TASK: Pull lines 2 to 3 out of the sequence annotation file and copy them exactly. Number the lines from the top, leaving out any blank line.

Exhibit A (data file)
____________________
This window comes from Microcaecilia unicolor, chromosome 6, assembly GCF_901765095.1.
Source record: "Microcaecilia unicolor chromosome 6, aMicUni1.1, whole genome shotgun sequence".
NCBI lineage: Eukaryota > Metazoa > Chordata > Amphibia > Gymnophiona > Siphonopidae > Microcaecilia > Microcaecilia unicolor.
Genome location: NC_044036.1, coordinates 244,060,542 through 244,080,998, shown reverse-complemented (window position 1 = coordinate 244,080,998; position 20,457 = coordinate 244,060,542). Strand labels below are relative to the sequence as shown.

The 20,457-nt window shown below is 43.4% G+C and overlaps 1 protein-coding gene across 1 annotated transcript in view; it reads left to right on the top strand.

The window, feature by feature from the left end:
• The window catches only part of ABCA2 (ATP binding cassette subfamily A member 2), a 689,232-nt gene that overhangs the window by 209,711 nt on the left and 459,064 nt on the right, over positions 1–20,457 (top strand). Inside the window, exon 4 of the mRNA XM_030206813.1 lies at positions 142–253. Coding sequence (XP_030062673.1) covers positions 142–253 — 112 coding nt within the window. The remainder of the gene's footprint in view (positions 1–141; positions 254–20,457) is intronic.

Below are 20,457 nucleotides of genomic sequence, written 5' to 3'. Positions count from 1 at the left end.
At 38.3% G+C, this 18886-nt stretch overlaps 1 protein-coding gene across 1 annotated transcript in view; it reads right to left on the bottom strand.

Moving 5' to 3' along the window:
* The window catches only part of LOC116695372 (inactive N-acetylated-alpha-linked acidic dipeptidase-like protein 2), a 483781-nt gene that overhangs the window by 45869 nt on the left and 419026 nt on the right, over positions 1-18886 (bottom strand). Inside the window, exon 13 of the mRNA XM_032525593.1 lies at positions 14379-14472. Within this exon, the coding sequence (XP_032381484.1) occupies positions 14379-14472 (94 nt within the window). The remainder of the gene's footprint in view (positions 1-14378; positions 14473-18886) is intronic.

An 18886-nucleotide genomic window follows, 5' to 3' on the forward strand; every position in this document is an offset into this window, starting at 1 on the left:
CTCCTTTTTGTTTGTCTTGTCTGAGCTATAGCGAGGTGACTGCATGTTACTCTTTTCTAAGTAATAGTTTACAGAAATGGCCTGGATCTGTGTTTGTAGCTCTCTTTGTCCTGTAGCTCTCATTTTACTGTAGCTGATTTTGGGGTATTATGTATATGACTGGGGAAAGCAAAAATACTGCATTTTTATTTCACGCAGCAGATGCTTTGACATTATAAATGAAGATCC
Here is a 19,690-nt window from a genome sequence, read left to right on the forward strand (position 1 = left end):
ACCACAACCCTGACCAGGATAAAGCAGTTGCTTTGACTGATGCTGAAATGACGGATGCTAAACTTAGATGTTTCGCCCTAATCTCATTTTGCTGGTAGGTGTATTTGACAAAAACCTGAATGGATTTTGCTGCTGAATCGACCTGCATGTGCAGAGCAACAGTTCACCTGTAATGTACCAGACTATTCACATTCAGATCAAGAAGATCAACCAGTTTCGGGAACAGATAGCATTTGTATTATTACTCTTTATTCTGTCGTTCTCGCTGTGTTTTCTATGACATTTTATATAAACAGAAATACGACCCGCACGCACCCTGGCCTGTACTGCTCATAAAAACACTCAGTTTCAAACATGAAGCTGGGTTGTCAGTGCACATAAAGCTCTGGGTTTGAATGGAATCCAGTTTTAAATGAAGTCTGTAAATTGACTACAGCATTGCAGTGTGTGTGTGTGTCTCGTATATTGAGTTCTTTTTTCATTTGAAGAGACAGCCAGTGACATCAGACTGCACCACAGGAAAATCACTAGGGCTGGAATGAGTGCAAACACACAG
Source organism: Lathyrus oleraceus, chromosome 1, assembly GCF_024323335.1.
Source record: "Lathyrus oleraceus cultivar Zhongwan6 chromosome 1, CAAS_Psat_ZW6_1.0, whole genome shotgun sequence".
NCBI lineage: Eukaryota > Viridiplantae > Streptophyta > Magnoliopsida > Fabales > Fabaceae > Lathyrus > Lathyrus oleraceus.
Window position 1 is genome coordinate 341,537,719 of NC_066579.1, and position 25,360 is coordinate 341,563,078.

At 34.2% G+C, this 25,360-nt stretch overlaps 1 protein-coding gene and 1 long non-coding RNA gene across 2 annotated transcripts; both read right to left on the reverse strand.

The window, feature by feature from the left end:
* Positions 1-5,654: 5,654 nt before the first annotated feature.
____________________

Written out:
Source record: "Microcaecilia unicolor chromosome 6, aMicUni1.1, whole genome shotgun sequence".
NCBI lineage: Eukaryota > Metazoa > Chordata > Amphibia > Gymnophiona > Siphonopidae > Microcaecilia > Microcaecilia unicolor.